by Ruth Robinson (President, Wisconsin Association for Talented and Gifted) and Susan Corwith (President, Wisconsin Center for Academically Talented Youth)
Last year, Congress passed and the President signed a bill that has become known as the No Child Left Behind (NCLB) Act. Its purpose is to provide a blueprint for change, with accountability and achievement as top priorities. According to Rod Paige, U.S. Secretary of Education, No Child Left Behind is a “historic agreement to improve the educational opportunities for every American child.” This is a bold statement — and high expectations are commendable. But does the Law really deliver its promise to improve educational opportunities for every child?
The full impact of the Law is just now beginning to play out. In the effort to help each child become proficient in core subjects like reading and math, we seem to be operating in conflict with the American tradition of providing each child with a “free and appropriate public education.” Carol Ann Tomlinson (Education Week; November 6, 2003) states “NCLB is a laudable advance toward equity [in educational opportunity]. Its impetus to ensure that all children achieve proficiency in the foundational skills of learning is clear … [however[, there is no incentive for schools to attend to the growth of students once they attain proficiency, or to spur students who are already proficient to greater achievement, and certainly not to inspire those who far exceed proficiency.”
National Excellence: A Case for Developing America’s Talent, published by the U.S. Department of Education in 1993, reported that gifted elementary students begin the school year having already mastered 35%-50% of the regular curriculum. Without curriculum differentiation, the chances are that these students will spend much of their time reviewing and not learning new material. It is a real concern that students beginning the year as proficient will stagnate, rather than be encouraged to face new challenges in learning and understanding.
It is often assumed that gifted children will always be motivated learners. However, without appropriate instruction and encouragement, a large number of these students become disenchanted, underachieve, and even drop out of school. Eighteen to twenty-five percent of the nation’s dropouts are students identified as gifted (Renzulli, Gifted Child Quarterly, Fall, 2000). School faculty and staff, and their attitudes toward gifted kids, have a huge impact. Students often report that encouragement and inspiration from even one adult — teacher, principal, coach or parent — is often enough to keep them motivated and excited about learning.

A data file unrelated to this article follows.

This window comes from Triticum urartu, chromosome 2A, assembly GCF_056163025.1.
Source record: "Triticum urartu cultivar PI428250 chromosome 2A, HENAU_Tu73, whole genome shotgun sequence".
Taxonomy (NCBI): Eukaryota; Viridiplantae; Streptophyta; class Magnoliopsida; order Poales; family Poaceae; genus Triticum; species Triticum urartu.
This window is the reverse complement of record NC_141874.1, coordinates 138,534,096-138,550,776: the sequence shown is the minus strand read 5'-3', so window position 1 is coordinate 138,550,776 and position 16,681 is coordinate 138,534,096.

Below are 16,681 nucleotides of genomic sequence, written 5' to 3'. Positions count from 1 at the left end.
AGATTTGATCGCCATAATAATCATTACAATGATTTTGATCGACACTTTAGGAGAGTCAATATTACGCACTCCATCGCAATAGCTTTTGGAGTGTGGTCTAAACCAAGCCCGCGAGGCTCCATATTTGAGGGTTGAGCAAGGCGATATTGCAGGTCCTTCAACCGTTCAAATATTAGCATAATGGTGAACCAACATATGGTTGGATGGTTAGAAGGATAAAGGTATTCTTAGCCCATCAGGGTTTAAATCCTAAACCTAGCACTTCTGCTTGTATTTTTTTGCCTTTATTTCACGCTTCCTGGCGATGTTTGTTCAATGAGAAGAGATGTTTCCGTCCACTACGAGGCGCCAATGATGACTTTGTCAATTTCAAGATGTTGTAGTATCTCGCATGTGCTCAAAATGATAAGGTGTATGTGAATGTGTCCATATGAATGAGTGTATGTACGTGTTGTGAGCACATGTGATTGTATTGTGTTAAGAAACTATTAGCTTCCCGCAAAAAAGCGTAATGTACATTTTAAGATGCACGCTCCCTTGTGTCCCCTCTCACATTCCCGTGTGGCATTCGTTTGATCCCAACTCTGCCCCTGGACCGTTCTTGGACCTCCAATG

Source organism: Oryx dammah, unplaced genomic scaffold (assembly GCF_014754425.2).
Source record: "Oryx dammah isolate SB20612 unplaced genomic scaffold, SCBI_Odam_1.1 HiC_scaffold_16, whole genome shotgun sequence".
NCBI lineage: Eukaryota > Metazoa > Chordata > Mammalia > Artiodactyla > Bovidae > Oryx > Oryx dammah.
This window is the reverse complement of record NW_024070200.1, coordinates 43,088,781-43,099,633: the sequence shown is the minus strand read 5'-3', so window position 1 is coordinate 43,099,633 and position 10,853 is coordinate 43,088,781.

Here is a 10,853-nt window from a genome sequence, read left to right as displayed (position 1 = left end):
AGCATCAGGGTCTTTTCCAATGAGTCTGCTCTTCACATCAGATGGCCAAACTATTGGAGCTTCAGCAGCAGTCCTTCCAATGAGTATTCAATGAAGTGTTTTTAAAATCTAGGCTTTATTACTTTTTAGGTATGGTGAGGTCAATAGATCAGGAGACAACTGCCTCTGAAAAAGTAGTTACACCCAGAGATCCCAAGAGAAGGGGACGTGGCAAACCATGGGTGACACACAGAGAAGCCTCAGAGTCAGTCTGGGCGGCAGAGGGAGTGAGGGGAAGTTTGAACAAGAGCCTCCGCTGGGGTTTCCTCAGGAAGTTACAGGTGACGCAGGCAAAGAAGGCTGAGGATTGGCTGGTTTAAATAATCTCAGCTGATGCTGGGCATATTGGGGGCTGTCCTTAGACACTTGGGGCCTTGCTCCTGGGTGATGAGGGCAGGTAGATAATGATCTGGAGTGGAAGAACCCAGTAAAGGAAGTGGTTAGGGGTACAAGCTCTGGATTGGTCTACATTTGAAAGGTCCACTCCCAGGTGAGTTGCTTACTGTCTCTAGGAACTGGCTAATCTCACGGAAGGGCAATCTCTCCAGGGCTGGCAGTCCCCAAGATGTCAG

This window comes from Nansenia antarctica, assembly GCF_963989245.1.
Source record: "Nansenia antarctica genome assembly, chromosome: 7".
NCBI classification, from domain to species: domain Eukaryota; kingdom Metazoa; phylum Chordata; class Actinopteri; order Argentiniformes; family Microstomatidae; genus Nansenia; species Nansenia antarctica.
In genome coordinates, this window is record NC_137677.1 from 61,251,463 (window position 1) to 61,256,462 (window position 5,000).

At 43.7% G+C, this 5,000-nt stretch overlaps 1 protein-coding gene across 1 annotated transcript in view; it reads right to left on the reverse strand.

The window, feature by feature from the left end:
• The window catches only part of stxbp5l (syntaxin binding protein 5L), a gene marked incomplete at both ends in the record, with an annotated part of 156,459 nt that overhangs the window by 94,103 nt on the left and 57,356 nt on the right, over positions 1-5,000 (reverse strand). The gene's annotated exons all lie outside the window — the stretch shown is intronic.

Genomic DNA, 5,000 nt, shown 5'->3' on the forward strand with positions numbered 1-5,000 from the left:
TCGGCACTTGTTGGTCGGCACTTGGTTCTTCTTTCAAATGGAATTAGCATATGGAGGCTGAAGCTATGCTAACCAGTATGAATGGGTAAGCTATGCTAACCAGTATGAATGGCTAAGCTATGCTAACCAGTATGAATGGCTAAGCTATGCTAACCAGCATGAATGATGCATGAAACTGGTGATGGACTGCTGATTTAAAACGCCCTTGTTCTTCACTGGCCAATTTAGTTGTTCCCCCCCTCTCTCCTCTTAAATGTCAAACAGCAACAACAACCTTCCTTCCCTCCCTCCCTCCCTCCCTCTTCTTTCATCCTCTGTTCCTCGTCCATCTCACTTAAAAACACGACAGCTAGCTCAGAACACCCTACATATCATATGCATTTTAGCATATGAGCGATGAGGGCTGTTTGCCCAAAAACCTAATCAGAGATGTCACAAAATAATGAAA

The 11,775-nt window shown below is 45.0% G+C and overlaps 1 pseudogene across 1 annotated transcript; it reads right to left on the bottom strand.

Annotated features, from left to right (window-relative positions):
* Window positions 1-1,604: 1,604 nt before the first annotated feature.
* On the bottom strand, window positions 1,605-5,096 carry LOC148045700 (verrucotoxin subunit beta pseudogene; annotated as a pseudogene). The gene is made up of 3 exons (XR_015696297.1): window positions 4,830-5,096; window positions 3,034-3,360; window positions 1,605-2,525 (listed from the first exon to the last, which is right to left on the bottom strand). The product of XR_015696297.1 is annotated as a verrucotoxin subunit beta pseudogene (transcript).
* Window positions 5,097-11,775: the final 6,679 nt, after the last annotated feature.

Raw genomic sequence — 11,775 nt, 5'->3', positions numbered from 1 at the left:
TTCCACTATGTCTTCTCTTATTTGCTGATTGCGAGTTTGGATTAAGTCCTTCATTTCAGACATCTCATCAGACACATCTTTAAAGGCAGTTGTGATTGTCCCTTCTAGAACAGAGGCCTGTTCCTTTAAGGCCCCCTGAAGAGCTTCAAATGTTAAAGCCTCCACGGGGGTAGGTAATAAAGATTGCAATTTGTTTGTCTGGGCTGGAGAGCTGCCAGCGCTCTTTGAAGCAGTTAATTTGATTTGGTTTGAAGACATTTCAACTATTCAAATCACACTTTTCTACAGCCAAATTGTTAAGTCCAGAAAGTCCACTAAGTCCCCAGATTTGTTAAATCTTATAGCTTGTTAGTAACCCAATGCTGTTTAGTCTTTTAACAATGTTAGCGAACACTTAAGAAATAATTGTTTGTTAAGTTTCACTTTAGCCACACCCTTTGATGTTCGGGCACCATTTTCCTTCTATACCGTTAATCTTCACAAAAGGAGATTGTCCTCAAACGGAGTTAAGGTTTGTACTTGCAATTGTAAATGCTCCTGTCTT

Recent articles in the Wall Street Journal (December 29, 2003 and February 6, 2004) highlight another problem — the loss of programming and resources for gifted learners. In our own state, this is happening at an alarming rate. Last fall, sixty percent of the superintendents reported that their districts were cutting or eliminating programs for gifted students this year. Thinking in terms of equity, this is a problem. All children deserve to learn something new every day. Eliminating gifted services makes this more difficult.
There is another equity issue tied to eliminating programs. Giftedness is found in all populations. It is not tied to race, socioeconomic status or anything else. When we eliminate programs and services because they are perceived as “extras” or “elitist”, it is children in low income situations or with parents who are unfamiliar with managing the system and finding alternatives that suffer the most.
We must value all learners. Secretary Paige tells us, “Our commitment to you, and to all Americans, is to see every child in America — regardless of ethnicity, income, or background — achieve high standards.” This is the intent of NCLB; but the concern is that in reality, it’s requirements reinforce minimal standards for students at or above proficiency.
If we are serious about closing the achievement gap and having a highly educated citizenry, public schools need to do the best job possible of serving all learners. We as educators, parents, politicians and citizens are pleased when our students perform at advanced levels. So, as we follow the guidelines of NCLB, we must insure that once those proficient and advanced scores are attained, learning continues to be encouraged and valued.